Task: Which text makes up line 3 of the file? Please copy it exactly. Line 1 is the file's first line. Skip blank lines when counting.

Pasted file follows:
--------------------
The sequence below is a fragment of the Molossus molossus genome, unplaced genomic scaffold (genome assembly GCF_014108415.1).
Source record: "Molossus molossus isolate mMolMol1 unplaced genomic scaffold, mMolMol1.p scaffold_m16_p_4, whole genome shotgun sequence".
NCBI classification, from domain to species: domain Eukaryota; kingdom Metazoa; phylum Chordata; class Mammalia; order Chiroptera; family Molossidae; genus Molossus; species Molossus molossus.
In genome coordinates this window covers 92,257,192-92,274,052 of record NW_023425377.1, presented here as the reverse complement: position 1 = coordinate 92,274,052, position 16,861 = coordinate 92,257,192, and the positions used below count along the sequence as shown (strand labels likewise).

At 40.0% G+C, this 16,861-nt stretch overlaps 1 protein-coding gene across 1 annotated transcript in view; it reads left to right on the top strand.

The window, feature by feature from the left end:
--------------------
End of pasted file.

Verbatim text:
NCBI classification, from domain to species: domain Eukaryota; kingdom Metazoa; phylum Chordata; class Mammalia; order Chiroptera; family Molossidae; genus Molossus; species Molossus molossus.